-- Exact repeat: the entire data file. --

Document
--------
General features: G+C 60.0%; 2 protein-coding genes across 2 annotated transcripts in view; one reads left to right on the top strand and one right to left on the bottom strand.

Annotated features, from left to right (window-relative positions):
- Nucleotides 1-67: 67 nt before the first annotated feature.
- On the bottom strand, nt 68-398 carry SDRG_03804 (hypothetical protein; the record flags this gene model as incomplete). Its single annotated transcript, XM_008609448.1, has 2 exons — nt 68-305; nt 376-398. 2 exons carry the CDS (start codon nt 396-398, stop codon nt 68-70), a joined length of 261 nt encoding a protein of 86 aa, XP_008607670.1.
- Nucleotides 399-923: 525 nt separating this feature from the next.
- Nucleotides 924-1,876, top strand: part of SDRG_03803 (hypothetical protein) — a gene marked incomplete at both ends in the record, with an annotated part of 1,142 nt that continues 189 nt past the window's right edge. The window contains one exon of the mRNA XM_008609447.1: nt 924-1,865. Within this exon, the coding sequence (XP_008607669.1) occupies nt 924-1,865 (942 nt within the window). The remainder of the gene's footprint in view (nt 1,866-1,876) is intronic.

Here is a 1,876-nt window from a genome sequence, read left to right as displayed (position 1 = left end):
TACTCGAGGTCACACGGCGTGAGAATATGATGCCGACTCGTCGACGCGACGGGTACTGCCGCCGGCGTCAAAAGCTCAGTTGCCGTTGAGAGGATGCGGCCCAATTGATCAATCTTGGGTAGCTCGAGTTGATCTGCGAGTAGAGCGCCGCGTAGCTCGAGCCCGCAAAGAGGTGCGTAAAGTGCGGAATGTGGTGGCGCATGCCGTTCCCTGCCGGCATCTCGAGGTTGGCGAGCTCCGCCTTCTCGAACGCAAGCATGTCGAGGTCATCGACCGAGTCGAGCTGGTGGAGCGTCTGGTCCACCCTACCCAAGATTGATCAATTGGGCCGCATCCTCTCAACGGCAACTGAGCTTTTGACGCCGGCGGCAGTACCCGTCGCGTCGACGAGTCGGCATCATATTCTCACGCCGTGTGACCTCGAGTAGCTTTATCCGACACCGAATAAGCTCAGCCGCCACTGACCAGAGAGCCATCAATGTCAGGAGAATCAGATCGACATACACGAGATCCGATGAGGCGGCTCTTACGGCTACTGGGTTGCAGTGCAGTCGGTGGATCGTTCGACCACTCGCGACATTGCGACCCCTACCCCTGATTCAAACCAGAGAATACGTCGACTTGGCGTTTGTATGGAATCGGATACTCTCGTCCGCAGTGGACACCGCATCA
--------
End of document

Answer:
General features: G+C 60.0%; 2 protein-coding genes across 2 annotated transcripts in view; one reads left to right on the top strand and one right to left on the bottom strand.

Annotated features, from left to right (window-relative positions):
- Nucleotides 1-67: 67 nt before the first annotated feature.
- On the bottom strand, nt 68-398 carry SDRG_03804 (hypothetical protein; the record flags this gene model as incomplete). Its single annotated transcript, XM_008609448.1, has 2 exons — nt 68-305; nt 376-398. 2 exons carry the CDS (start codon nt 396-398, stop codon nt 68-70), a joined length of 261 nt encoding a protein of 86 aa, XP_008607670.1.
- Nucleotides 399-923: 525 nt separating this feature from the next.
- Nucleotides 924-1,876, top strand: part of SDRG_03803 (hypothetical protein) — a gene marked incomplete at both ends in the record, with an annotated part of 1,142 nt that continues 189 nt past the window's right edge. The window contains one exon of the mRNA XM_008609447.1: nt 924-1,865. Within this exon, the coding sequence (XP_008607669.1) occupies nt 924-1,865 (942 nt within the window). The remainder of the gene's footprint in view (nt 1,866-1,876) is intronic.

Here is a 1,876-nt window from a genome sequence, read left to right as displayed (position 1 = left end):
TACTCGAGGTCACACGGCGTGAGAATATGATGCCGACTCGTCGACGCGACGGGTACTGCCGCCGGCGTCAAAAGCTCAGTTGCCGTTGAGAGGATGCGGCCCAATTGATCAATCTTGGGTAGCTCGAGTTGATCTGCGAGTAGAGCGCCGCGTAGCTCGAGCCCGCAAAGAGGTGCGTAAAGTGCGGAATGTGGTGGCGCATGCCGTTCCCTGCCGGCATCTCGAGGTTGGCGAGCTCCGCCTTCTCGAACGCAAGCATGTCGAGGTCATCGACCGAGTCGAGCTGGTGGAGCGTCTGGTCCACCCTACCCAAGATTGATCAATTGGGCCGCATCCTCTCAACGGCAACTGAGCTTTTGACGCCGGCGGCAGTACCCGTCGCGTCGACGAGTCGGCATCATATTCTCACGCCGTGTGACCTCGAGTAGCTTTATCCGACACCGAATAAGCTCAGCCGCCACTGACCAGAGAGCCATCAATGTCAGGAGAATCAGATCGACATACACGAGATCCGATGAGGCGGCTCTTACGGCTACTGGGTTGCAGTGCAGTCGGTGGATCGTTCGACCACTCGCGACATTGCGACCCCTACCCCTGATTCAAACCAGAGAATACGTCGACTTGGCGTTTGTATGGAATCGGATACTCTCGTCCGCAGTGGACACCGCATCA